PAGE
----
WOMEN'S FELLOWSHIP

Currently, the Methodist Church Ghana, is one of the leading Churches in our country, with a total membership of over 600,000. The Church has 17 dioceses, 3,814 societies, 1,066 pastors, 15,920 local preachers, 24,100 Lay Leaders, many schools, an orphanage, hospitals and clinics.

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The People Called:

METHODIST

History Of Women's Fellowship In NAMD

        In 1930, Sister Frances Green, the tutor of Wesley Girls’ High School, Cape Coast, started the fellowship with six women. The 1932 Synod approved the fellowship as a uniformed organization. Thereafter, more branches began to spread throughout the country. Sister Rose Little, Headmistress of Accra Wesley Girls’ High School, also started a branch in Accra which spread to Nsawam, Aburi, Somanya. The first twenty-three (23) founding members included Mrs. Grace F. Bart Addison, Mrs. CarlisPaitoo, Lady Dina Quist, Lady Charlotte Quarshie Idun and Mary PerigrinoAryea of Accra.

        The Kumasi Fellowship was initiated by Sister Persis Beer, Headmistress of Mmofraturo School in 1934. Sister Kathleen White assisted by Mrs. Grace Baidoe also formed another branch at Effiduase. Thereafter, Sister Irene Maison who had then succeeded Sister Frances Green at Wesley Girls’ High School became the first full time National Organizer of the Women’s Fellowship. Her ability to speak the Mfantse Language enabled her to spread the fellowship much faster. Branches were formed at Saltpond, Anomabo, Sekondi, Winneba, Tarkwa and Sefwi Bekwai, until she returned to England in 1953 for good. Then Mrs. Julia Abban, sister of Rev. F.C.F. Grant, was appointed the first African Full time Women Worker in 1949. It was Sister Irene Morrow, a missionary from Ireland and in charge of the Kwadaso Women’s Training Centre, who founded the Girls’ Fellowship in 1964 at Takoradi.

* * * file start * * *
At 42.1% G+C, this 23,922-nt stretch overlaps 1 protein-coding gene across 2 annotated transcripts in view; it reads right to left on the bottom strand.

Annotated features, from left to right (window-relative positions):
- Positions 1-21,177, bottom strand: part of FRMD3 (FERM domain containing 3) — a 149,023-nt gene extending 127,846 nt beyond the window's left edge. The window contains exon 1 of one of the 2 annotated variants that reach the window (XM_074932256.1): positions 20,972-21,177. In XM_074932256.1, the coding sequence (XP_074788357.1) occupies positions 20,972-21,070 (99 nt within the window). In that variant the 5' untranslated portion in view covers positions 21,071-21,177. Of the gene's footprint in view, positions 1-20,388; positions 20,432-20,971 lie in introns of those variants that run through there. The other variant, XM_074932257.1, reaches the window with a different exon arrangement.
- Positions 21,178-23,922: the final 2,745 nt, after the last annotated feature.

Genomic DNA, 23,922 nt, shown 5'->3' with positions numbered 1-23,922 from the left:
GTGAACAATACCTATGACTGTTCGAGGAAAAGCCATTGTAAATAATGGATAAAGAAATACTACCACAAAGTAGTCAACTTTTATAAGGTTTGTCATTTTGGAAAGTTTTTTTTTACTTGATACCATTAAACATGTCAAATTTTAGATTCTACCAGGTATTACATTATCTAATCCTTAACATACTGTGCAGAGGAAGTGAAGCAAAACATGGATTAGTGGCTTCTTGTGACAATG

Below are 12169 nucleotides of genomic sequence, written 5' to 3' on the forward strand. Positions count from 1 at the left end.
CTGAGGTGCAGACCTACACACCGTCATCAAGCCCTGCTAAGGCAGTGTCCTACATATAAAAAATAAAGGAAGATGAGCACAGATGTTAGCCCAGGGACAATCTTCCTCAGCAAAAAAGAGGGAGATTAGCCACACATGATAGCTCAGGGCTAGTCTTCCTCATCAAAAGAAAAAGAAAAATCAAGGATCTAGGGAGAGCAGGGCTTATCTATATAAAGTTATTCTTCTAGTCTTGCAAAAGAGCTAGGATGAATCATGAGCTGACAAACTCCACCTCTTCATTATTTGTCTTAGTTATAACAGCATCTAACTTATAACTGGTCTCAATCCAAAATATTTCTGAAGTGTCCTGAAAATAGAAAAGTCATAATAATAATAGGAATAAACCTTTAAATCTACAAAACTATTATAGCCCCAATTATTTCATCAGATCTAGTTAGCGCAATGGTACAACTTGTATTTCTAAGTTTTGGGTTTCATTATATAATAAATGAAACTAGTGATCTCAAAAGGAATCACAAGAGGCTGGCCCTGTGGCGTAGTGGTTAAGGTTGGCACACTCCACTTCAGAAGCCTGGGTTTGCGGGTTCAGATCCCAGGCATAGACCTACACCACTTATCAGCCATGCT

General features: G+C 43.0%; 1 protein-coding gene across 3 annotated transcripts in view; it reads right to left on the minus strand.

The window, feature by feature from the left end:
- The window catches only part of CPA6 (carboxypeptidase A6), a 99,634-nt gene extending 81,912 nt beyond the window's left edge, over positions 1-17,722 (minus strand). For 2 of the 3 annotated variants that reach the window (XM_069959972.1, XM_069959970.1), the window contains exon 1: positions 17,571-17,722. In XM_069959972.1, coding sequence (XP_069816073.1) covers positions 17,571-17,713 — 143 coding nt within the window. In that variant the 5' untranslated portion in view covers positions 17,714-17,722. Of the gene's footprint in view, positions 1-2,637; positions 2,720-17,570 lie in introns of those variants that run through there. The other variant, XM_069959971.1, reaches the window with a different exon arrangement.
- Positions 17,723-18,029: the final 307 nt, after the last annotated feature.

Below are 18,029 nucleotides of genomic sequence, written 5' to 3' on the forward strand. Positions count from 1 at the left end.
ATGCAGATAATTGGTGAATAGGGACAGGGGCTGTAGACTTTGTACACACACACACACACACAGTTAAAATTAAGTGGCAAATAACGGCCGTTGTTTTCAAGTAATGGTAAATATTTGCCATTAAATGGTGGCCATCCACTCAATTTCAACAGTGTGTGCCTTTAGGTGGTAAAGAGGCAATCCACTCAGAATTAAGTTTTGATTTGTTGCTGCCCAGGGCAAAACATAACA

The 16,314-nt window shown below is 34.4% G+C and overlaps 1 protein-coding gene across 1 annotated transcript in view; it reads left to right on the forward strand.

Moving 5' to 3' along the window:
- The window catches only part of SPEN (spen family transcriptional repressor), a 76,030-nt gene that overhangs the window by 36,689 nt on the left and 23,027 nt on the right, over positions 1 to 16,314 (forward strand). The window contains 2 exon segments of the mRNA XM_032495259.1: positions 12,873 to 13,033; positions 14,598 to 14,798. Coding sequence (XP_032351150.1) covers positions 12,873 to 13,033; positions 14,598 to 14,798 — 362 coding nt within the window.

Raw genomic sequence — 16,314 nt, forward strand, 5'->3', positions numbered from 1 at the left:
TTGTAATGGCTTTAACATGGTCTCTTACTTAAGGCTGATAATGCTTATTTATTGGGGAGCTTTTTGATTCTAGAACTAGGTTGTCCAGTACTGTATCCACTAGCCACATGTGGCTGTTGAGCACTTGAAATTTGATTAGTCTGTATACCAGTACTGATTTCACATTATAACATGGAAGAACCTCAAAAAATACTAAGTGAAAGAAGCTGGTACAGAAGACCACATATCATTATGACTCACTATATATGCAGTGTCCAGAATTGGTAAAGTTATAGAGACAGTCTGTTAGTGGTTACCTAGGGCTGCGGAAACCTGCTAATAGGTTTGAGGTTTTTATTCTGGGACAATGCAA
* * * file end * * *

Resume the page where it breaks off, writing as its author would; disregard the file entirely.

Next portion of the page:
After the 1939 earthquake, when the colonial government assigned the Red Cross Society and the Methodist Women’s Fellowship to distribute blankets to victims in Accra, Mrs. Odonkor, wife of the Moderator of the Presbyterian Church, impressed with the performance of the Methodist Women, joined the fellowship as an affiliate member in 1945. She later started the Women’s Class (Fellowship) in the Presbyterian Church. Pleased with the good work of the fellowship, the Asantehene Otumfuo Osei Agyeman Prempeh II, his queen mother and her elders funded the building and setting up of the Kwadaso Methodist Women Training Centre which officially opened by Mrs. Butler, wife of the Ashanti Regional Commissioner, and dedicated in June 1948.

        Longest serving Connexional Secretary was Mrs. Diana Holdbrook Smith, followed by Mrs. Sophia Moore who became the first woman vice president. Others are Mrs. AdwowaGodwyll and Mrs. Hager Ekua Intarmah.

AIM OF THE FELLOWSHIP

To unite Christian women in the Connexion one with another, and with Jesus Christ, so that the spiritual life of each member may be enriched, and that, all working together, will joyfully give the fullest support to the Church in Christ.

 

PROMISES

I promise to obey Jesus Christ. I promise to make my home a Christian home. I promise to be loyal to my Fellowship I promise to take part in some definite Christian service.

 

IMPACT OF THE FELLOWSHIP

It was the Fellowship which trained the first affiliated Presbyterian Woman to form the Presbyterian Women’s Class in Accra. The first Woman to enter the Methodist Deaconess order, Sister Okine, was a member of the Women’s Fellowship. Since then, the Fellowship became the nursing ground to prepare women into the ordained ministry of the Methodist Church, Ghana.
It is the most widespread organization within the Methodist Church, Ghana.

 

THE FELLOWSHIP’S SLOGAN

“Make you His service your delight 
He’ll make your wants His care”
MHB 427 verse 6

THE TREE OF LIFE

This is the official emblem for the World Federation of Methodist Women which originated from China. It is an evergreen tree signifying continuous life and vitality. Its branches stretch upwards and downwards: symbol of our thoughts and actions reaching up to God and downward towards our neighbors. The tree bears twelve fruits namely, Evangelism, Medical, Education, Literature, Children, Youth, Home, Rural, Economic, International friendship, Temperance and World Peace. (1 Cor. 4: 1-2)